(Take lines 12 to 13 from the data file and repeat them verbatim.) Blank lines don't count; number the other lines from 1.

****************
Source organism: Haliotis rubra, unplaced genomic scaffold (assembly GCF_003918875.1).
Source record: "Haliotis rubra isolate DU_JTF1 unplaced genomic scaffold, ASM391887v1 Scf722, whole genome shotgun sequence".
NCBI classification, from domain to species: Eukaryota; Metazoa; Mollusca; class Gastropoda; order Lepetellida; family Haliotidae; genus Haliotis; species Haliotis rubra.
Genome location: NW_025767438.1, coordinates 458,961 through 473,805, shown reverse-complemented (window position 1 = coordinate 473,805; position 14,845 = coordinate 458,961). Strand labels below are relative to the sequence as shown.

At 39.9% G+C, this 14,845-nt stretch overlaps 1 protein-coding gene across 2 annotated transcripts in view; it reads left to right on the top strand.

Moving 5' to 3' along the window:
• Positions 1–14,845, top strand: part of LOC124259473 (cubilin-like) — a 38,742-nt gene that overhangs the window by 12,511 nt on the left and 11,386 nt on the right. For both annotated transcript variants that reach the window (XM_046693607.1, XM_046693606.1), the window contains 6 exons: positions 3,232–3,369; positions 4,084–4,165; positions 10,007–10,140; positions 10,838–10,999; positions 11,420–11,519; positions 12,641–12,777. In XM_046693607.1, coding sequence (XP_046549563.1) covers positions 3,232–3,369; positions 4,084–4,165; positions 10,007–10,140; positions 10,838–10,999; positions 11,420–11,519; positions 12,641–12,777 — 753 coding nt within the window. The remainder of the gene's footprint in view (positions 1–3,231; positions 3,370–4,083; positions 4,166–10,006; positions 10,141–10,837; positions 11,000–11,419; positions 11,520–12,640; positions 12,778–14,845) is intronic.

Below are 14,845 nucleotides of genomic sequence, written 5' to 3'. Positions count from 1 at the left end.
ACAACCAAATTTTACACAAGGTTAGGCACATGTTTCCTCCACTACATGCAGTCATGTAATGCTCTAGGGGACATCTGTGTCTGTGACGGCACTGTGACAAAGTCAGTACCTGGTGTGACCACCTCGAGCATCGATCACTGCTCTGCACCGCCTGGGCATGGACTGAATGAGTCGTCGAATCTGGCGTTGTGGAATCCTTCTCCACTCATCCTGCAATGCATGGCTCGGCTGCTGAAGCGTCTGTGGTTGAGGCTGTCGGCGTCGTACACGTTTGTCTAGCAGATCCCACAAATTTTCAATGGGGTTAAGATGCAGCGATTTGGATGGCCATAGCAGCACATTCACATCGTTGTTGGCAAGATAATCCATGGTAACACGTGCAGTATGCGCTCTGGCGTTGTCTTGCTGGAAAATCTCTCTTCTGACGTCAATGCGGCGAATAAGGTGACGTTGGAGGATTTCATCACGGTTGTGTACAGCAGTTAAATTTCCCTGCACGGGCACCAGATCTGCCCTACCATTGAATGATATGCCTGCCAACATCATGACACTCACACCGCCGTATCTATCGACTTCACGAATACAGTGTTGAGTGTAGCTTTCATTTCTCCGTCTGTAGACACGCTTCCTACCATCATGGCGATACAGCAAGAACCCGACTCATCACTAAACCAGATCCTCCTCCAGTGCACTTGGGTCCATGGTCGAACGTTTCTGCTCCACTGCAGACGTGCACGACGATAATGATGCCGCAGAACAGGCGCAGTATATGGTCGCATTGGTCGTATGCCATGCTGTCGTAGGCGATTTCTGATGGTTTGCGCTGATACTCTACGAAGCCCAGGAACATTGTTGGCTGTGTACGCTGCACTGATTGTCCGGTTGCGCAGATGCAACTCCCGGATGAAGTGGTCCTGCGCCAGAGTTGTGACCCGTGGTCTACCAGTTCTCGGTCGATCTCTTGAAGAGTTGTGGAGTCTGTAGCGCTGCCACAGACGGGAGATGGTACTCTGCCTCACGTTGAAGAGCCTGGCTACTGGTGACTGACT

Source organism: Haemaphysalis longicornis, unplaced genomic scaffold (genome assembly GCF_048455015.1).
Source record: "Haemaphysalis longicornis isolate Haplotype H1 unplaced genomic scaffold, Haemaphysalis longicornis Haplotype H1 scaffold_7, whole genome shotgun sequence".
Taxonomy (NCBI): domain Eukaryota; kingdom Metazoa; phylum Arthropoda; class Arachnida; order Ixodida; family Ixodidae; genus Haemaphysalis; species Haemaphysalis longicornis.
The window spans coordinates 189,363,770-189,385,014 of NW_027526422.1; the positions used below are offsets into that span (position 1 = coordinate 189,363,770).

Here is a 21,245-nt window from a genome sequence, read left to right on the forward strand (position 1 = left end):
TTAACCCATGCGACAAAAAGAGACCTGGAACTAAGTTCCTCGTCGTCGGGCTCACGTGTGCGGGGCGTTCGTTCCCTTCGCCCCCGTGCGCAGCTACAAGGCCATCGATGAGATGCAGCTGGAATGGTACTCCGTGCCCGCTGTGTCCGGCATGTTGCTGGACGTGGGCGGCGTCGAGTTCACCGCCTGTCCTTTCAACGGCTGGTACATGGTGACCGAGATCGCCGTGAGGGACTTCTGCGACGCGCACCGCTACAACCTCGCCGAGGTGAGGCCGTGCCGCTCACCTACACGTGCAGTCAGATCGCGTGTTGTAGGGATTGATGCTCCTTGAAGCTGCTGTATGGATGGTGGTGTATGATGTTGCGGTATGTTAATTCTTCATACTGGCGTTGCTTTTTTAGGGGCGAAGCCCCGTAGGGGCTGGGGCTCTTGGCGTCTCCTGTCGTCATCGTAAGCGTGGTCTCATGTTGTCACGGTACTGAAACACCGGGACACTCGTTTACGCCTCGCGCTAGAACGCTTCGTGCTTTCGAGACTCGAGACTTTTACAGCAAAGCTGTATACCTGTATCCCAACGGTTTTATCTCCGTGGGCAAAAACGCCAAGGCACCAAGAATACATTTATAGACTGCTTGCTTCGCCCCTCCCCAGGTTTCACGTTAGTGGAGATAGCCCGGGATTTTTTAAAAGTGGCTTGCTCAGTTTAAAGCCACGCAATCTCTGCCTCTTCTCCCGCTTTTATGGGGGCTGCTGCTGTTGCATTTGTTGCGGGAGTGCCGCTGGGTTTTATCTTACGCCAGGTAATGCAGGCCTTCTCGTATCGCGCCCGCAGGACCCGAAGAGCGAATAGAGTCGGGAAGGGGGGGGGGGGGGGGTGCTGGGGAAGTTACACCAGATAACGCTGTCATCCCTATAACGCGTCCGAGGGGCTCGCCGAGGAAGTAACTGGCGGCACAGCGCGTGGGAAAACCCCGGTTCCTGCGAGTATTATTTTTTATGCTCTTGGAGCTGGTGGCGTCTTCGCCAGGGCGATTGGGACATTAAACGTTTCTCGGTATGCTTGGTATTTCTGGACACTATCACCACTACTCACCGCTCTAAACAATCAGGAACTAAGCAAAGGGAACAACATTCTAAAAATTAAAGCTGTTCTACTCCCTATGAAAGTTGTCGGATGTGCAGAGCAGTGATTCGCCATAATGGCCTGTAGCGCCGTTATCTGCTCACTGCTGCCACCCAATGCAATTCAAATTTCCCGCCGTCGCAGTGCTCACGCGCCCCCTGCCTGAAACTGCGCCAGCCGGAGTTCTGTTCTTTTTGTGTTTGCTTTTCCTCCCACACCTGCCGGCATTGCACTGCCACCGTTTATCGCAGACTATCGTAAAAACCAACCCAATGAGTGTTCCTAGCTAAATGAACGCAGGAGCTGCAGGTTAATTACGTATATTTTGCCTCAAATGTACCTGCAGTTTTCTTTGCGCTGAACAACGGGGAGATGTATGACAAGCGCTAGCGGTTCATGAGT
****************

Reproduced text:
Taxonomy (NCBI): domain Eukaryota; kingdom Metazoa; phylum Arthropoda; class Arachnida; order Ixodida; family Ixodidae; genus Haemaphysalis; species Haemaphysalis longicornis.
The window spans coordinates 189,363,770-189,385,014 of NW_027526422.1; the positions used below are offsets into that span (position 1 = coordinate 189,363,770).